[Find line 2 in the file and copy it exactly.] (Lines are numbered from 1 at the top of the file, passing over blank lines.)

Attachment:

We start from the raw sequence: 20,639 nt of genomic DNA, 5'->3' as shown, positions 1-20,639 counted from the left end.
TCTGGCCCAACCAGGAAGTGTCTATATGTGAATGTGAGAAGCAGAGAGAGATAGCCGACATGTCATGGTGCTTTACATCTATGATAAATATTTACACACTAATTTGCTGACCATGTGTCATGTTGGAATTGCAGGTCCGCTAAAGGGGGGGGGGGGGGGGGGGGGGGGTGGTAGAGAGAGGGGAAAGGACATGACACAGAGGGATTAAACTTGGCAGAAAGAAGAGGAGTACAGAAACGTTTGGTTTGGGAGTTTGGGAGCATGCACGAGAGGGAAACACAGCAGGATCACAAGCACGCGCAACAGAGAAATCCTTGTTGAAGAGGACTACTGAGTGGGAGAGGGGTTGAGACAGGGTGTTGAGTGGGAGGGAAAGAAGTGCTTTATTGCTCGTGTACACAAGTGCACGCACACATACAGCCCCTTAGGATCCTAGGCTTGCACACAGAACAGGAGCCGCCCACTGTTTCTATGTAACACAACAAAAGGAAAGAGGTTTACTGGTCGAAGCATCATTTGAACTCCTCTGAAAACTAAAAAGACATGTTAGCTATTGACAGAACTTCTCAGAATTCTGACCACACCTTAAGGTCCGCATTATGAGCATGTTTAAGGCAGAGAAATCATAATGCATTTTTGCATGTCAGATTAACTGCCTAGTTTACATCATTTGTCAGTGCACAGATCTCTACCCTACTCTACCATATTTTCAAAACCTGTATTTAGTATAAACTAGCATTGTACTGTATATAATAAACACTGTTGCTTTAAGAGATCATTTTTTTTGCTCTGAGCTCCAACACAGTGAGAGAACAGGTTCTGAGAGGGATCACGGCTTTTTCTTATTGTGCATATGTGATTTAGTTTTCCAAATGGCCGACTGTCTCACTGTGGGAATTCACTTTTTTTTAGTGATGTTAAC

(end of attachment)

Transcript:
TCTGGCCCAACCAGGAAGTGTCTATATGTGAATGTGAGAAGCAGAGAGAGATAGCCGACATGTCATGGTGCTTTACATCTATGATAAATATTTACACACTAATTTGCTGACCATGTGTCATGTTGGAATTGCAGGTCCGCTAAAGGGGGGGGGGGGGGGGGGGGGGGGTGGTAGAGAGAGGGGAAAGGACATGACACAGAGGGATTAAACTTGGCAGAAAGAAGAGGAGTACAGAAACGTTTGGTTTGGGAGTTTGGGAGCATGCACGAGAGGGAAACACAGCAGGATCACAAGCACGCGCAACAGAGAAATCCTTGTTGAAGAGGACTACTGAGTGGGAGAGGGGTTGAGACAGGGTGTTGAGTGGGAGGGAAAGAAGTGCTTTATTGCTCGTGTACACAAGTGCACGCACACATACAGCCCCTTAGGATCCTAGGCTTGCACACAGAACAGGAGCCGCCCACTGTTTCTATGTAACACAACAAAAGGAAAGAGGTTTACTGGTCGAAGCATCATTTGAACTCCTCTGAAAACTAAAAAGACATGTTAGCTATTGACAGAACTTCTCAGAATTCTGACCACACCTTAAGGTCCGCATTATGAGCATGTTTAAGGCAGAGAAATCATAATGCATTTTTGCATGTCAGATTAACTGCCTAGTTTACATCATTTGTCAGTGCACAGATCTCTACCCTACTCTACCATATTTTCAAAACCTGTATTTAGTATAAACTAGCATTGTACTGTATATAATAAACACTGTTGCTTTAAGAGATCATTTTTTTTGCTCTGAGCTCCAACACAGTGAGAGAACAGGTTCTGAGAGGGATCACGGCTTTTTCTTATTGTGCATATGTGATTTAGTTTTCCAAATGGCCGACTGTCTCACTGTGGGAATTCACTTTTTTTTAGTGATGTTAAC